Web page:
The 4.7 percent federal beer tax increase scheduled to go into effect on Apr. 1 is another hit to an already struggling brewing industry

Taras ManzieRunning a craft brewery in Canada is tougher than ever. Many brewery owners, including myself, entered this business with the goal of bringing people and communities together over a cold pint. However, with rampant inflation driving up the cost of everything, achieving this mission has become increasingly difficult.

In our small community of Kenora, Ont., we witness the financial strain on people regularly. The combination of soaring inflation and the subsequent increase in interest rates is erasing disposable income. Unfortunately, for many, one of the first items on the chopping block is enjoying a beer with a friend at the local brewery.

Lake of the Woods Brewing Company is facing this new reality in real time. As we manage the rapid rise in beer production costs while trying to avoid dramatic increases in beer prices, we’ve noticed a decline in visitors to our taproom. In fact, draught beer sales in our brewery taproom remain well below pre-pandemic levels. This is a stressful truth for many craft brewers across Canada.

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Photo by Fábio Alves

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Considering the current challenges facing Canadian brewers and consumers, it’s alarming that our federal government appears committed to adding to the burden by implementing a 4.7 percent increase in beer taxes on Apr. 1, 2024.

We have never been fond of the idea of federal beer tax rates that are tied to inflation and increase automatically without parliamentary debate. This aversion, however, has grown in recent years as the size of each annual increase has increased dramatically in lockstep with the rising inflation. To put it in perspective, it has been decades since Canadian brewers faced a one-time increase of 4.7 percent, surpassing the Bank of Canada’s inflation target of two percent and the previous automatic rate increases we’ve seen in recent years.

Last year, we welcomed and appreciated Minister of Finance Christina Freeland’s decision to replace the scheduled 6.3 percent rate increase with a more manageable two percent increase. This decision helped brewers to better manage rising production costs and retail beer prices.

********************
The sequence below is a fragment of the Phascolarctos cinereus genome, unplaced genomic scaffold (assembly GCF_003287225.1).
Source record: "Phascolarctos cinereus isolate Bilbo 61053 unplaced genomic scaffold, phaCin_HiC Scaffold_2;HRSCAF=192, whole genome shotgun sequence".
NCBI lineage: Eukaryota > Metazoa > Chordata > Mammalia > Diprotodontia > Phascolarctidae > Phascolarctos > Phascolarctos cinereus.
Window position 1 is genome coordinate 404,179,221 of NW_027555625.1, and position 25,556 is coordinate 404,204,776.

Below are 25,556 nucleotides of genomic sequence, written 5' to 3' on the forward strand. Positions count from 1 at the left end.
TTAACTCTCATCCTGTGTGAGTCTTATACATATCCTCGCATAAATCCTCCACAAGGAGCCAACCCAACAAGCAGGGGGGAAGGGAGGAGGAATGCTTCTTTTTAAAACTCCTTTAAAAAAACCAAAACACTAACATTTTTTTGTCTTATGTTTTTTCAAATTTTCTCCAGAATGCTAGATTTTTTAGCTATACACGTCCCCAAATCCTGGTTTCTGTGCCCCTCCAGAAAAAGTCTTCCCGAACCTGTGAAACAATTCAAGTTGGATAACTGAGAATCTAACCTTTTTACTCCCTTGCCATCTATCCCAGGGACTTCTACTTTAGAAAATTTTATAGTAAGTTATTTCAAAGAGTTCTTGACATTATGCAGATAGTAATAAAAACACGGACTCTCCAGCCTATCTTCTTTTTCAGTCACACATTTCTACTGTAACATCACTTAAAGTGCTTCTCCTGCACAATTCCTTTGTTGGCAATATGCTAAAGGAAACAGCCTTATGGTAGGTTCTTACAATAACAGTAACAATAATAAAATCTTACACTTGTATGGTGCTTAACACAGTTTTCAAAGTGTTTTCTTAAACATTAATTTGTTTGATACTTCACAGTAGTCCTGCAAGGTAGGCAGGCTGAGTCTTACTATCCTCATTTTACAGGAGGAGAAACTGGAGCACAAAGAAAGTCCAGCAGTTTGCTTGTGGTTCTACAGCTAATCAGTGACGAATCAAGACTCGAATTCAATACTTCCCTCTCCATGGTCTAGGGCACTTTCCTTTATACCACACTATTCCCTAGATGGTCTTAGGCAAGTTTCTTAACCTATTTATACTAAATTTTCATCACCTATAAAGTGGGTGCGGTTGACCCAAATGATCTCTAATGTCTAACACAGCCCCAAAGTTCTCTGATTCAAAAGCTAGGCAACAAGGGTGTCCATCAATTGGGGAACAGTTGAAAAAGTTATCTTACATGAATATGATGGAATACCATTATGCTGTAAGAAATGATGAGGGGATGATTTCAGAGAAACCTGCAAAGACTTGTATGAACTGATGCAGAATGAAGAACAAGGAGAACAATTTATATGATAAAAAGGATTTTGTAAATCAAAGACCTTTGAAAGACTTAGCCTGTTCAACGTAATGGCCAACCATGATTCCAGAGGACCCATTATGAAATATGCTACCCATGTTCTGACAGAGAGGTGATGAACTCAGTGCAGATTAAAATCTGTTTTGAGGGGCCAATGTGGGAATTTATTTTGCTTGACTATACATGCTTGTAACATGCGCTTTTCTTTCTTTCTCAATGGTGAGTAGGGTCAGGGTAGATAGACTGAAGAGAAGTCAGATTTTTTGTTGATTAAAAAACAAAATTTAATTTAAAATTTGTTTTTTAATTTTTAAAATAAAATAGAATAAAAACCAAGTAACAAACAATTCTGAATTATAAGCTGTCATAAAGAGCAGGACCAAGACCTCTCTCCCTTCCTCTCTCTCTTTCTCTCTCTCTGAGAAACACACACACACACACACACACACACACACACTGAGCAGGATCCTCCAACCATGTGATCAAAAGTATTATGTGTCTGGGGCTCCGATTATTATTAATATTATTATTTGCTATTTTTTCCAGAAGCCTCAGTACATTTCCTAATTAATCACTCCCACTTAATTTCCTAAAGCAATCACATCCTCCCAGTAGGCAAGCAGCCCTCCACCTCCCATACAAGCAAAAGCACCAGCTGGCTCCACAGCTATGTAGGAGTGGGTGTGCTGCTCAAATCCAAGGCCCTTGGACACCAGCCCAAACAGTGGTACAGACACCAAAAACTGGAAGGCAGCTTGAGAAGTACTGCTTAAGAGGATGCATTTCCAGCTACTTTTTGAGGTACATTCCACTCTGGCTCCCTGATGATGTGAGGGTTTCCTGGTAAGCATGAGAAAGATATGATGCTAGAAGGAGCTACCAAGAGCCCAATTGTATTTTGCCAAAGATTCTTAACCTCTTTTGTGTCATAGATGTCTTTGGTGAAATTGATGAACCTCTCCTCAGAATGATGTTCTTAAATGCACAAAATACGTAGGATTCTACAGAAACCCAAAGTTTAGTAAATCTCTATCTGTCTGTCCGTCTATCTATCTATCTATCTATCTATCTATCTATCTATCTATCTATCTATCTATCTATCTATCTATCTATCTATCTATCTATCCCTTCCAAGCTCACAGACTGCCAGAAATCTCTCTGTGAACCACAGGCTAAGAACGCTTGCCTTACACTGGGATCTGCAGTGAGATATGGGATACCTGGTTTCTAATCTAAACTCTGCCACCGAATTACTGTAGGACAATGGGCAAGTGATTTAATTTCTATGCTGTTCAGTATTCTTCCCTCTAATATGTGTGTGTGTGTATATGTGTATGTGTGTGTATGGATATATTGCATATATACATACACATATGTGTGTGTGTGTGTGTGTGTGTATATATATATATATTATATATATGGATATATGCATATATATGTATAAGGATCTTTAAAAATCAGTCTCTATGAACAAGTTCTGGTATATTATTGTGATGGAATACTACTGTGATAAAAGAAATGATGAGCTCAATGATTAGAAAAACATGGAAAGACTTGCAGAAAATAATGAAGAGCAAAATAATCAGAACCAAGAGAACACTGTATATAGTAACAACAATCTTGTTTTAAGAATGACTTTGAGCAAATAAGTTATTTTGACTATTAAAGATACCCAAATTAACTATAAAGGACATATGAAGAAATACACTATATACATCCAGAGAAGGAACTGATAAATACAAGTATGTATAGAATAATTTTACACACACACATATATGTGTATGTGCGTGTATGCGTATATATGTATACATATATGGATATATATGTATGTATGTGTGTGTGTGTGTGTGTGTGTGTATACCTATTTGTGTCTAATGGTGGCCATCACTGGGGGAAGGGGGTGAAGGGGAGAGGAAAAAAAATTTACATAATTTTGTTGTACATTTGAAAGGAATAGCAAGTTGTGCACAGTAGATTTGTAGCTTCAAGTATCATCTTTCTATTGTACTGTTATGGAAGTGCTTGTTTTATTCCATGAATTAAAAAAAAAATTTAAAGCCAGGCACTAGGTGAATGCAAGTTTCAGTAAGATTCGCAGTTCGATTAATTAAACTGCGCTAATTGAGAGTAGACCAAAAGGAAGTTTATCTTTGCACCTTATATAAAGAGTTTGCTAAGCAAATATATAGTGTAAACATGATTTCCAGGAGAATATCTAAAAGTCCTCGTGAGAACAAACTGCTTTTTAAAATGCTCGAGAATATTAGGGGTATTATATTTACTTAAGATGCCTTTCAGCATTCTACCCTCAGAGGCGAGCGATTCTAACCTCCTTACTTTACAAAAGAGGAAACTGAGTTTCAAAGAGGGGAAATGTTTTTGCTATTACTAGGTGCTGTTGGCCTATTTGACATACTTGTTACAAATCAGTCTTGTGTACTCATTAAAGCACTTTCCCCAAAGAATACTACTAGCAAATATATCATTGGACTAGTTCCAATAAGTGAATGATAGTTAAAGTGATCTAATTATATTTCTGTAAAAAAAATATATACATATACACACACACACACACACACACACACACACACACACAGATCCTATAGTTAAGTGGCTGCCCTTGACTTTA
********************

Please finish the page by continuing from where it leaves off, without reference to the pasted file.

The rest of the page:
Unfortunately, the rationale supporting the decision to cap last year’s rate increase remains even more relevant today. In 2023, industry beer sales volumes in Canada reached a 48-year low, and with the current market and economic challenges facing Canadians, there is a prevailing sense of pessimism within the industry as we look out on this year and beyond.

As I write this, Canada holds the dubious reputation of having the highest beer tax rates among our major trading partner countries. Lake of the Woods Brewing Company and our colleagues in the Canadian brewing industry fully recognize the need to pay our fair share of taxes. However, we believe it is crucial for the federal government to reconsider its current tax policy, considering that the industry is navigating extremely challenging times.

We are not asking for a handout or a tax reduction; we are simply asking our government to take a break from constant tax increases. Cancelling, or at the very least, capping the 4.7 percent beer tax increase scheduled for Apr. 1 would allow the government the time to acknowledge the hardships Canadians are facing and provide some small reprieve.

From my perspective, proceeding with this increase signals that the government is not serious about making life even a little more affordable for Canadians or aiding small businesses in their recovery and growth.

Minister, now is not the time for more taxes. We encourage you to make the right decision and cancel or, at the very least, cap the upcoming increase.

I am confident that people across Canada will be ready to cheer that decision if they can still afford to buy a beer.

Taras Manzie is President of Lake of the Woods Brewing Company in Kenora, Ontario.

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